Mother, Daughter, Friend, Devotion

Anandamayi Ma and Her Mother
May 4, 2022

Shambhavi shares Anandamayi Ma’s teachings on archetypes of mother and daughter, talks about the capital F Friend, and describes how natural devotion arises in spiritual practice. A podcast from Satsang with Shambhavi

So this is so-called Mother's Day. We have lots of mothers in the house. And I wanted to just say a few words about some things that Anandamayi Ma said about mother.

Of course, so many people called her mother. There's a wonderful scene when she was a young woman, very young, before she left her parents' home, and there was an uncle who kind of recognized that there was something very, very special about her, and he worshiped her, basically.

He would ask if he could do puja to her, and the rest of the family thought he was kind of nutty. But [laughs] he said, daughter, one day everyone will call you mother. And this is one of the stories that's recounted very, very often.

And yet when Ma grew up, she often exhorted people not to call her mother. So sometimes she would say, I am your little girl or I am your daughter, not your mother. Or she would relent a little bit and then say, I am your little girl and your mother, just to placate the people.

But the reason that she gave for her identification more as a little girl or a daughter, which is very often how she referred to herself even when she wasn't saying, don't call me mother, she was saying, I am your little girl, this little girl, this daughter, this little daughter. She often referred to herself like that.

One time, though—and of course I only read the translations—so one time in the translations that we have, she said, the way that we relate to a mother is we revere the mother. But the way that we relate to a daughter or a little girl is that we want to take care of the little girl and we feel intimate in a different way with a little child.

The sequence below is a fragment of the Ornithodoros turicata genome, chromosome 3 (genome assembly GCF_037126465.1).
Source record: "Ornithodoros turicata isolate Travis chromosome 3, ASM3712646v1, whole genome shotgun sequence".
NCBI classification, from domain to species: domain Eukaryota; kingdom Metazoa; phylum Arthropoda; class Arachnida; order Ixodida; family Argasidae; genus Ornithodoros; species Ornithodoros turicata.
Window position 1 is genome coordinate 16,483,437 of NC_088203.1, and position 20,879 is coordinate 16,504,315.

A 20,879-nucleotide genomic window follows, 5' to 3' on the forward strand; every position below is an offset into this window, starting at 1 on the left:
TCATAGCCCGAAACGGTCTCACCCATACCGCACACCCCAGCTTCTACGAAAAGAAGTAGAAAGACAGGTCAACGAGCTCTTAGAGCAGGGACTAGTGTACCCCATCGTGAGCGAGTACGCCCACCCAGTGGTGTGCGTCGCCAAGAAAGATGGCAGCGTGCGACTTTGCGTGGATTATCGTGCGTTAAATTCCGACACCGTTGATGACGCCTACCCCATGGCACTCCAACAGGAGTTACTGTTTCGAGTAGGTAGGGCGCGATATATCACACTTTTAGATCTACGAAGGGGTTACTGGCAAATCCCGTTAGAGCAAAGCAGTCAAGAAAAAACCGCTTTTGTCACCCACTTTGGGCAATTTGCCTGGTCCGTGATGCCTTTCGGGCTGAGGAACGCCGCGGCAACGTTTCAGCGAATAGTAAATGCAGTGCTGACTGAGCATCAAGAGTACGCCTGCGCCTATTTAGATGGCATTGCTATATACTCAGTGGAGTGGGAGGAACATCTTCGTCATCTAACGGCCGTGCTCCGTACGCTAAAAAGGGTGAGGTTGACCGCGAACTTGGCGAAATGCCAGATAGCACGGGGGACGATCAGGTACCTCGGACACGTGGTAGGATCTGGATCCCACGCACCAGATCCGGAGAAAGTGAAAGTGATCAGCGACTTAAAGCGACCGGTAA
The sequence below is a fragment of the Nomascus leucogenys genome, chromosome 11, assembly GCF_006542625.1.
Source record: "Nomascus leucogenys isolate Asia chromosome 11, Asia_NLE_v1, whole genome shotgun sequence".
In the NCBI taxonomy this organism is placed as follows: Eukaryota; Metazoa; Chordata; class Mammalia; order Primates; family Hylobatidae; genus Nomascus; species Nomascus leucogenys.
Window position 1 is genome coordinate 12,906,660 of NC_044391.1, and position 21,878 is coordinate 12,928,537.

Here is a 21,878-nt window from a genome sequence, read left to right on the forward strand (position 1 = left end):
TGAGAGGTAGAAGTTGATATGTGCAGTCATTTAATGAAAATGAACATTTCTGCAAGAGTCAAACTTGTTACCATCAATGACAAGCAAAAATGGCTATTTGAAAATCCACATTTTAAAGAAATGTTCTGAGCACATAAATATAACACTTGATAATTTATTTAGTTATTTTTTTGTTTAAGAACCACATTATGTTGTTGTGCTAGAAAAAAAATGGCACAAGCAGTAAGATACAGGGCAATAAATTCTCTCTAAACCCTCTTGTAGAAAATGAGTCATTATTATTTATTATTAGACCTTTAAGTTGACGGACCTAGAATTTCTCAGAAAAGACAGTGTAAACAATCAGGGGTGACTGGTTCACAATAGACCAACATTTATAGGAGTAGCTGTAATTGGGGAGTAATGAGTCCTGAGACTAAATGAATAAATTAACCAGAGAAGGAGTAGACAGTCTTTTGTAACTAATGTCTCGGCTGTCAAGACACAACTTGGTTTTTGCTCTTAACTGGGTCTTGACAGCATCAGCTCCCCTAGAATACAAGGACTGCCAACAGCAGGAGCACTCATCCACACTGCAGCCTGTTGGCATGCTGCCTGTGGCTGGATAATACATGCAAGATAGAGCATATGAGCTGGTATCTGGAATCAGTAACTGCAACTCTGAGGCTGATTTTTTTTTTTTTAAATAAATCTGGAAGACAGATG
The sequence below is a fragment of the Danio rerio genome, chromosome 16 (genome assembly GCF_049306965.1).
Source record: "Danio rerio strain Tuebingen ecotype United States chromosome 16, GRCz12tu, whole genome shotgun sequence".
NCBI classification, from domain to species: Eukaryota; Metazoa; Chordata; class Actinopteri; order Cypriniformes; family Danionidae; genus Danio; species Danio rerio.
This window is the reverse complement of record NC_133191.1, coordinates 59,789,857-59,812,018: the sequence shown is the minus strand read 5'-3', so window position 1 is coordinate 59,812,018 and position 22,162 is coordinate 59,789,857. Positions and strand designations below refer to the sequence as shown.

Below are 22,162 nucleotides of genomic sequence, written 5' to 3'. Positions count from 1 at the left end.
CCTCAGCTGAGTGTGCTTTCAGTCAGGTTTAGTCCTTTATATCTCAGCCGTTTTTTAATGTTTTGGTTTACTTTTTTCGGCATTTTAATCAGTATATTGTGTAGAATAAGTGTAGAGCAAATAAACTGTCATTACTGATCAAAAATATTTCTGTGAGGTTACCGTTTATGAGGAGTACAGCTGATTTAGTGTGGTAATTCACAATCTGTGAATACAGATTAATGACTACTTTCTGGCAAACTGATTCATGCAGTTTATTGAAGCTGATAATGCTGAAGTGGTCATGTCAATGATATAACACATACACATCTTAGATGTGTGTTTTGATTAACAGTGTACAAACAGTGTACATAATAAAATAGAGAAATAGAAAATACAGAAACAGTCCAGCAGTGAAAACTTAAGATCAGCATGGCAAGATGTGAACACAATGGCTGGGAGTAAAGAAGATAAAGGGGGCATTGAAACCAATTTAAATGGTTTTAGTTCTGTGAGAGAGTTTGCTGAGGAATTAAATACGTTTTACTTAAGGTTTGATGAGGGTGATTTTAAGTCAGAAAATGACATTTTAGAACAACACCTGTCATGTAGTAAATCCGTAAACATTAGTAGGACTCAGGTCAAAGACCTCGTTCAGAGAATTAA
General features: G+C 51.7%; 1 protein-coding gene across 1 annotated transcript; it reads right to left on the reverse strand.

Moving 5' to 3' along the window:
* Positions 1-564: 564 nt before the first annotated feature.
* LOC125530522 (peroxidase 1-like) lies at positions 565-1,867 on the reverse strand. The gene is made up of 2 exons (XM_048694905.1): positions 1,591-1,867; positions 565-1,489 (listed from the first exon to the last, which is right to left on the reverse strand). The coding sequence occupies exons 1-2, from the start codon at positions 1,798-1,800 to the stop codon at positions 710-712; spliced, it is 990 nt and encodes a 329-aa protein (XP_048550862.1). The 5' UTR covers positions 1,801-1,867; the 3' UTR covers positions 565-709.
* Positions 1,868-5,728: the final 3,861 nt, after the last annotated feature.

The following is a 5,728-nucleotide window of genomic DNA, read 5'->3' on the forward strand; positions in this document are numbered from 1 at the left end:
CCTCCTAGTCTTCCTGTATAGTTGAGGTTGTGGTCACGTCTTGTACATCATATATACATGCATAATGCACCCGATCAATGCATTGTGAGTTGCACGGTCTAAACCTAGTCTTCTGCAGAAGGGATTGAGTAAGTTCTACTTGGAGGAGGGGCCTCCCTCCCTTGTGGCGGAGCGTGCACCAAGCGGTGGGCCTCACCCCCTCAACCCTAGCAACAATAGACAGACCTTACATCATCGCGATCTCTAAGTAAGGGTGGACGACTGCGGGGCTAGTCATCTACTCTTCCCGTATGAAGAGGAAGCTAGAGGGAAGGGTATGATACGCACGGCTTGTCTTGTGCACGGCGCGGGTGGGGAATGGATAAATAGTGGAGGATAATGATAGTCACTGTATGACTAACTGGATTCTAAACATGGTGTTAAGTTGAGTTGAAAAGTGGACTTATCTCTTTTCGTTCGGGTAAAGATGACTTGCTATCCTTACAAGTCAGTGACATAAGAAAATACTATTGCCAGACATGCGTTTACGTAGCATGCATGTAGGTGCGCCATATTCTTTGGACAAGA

So this is what she wanted us to experience. She wanted her devotees to experience learning how to take care of each other and to take care of her as they would take care of a child, not keeping any distance between her and them.

So she said that with the mother there might be some distance in the form of reverence, but with a child there's no distance. The intimacy is more profound. At least this is how she explained it the one time that I have a translation of it.

So I've brought this up many times before because I also, my entire life, have felt a strong feeling of daughterliness.

I've told this story many times before about how when I was working with a teacher and I was doing Kali sadhana and I didn't really feel very connected to Kali, and then I realized that she was a daughter, that she was the daughter of Durga.

And of course, this language is never used. Kali is described as an emanation coming from Durga's third eye. Durga, of course, is the condensation of all shakti in all of existence. And as such, she has all of the active weapons of all of the gods.

She has Vishnu's discus and she has Lord Shiva's arrows, and she has—I don't know what the other ones are but she has a bunch of them that are signifying the sort of active principle, the more fierce principle of existence. And she carries all of those weapons.

And then when she's in the final stages of defeating the demon in the Chandi Path, she emanates Kali from her third eye. And Kali is the absolute condensation of all the power that Durga has.

So this is how it's described, but the word daughter is really not used. It's kind of an unusual birth through the third eye, right?

But one day I was sitting in my meditation spot in the woods up in the East Bay Hills here, and I realized, oh, Kali’s a daughter, right! And finally I could feel more for her as a daughter.

So that's always been very strong for me and also the identification with a servant. And of course the daughter is mothered by the mother, but is also the servant of the mother. And I've always felt like I'm Ma’s servant.

And sometimes people call me Ma. And I just generally say, please don't call me Ma. First of all, for me Anandamayi Ma is Ma, not me. And I just don't have that identification.

What I have noticed and I think maybe lots of people notice this, especially women, is that there's a certain motherliness that's demanded of us.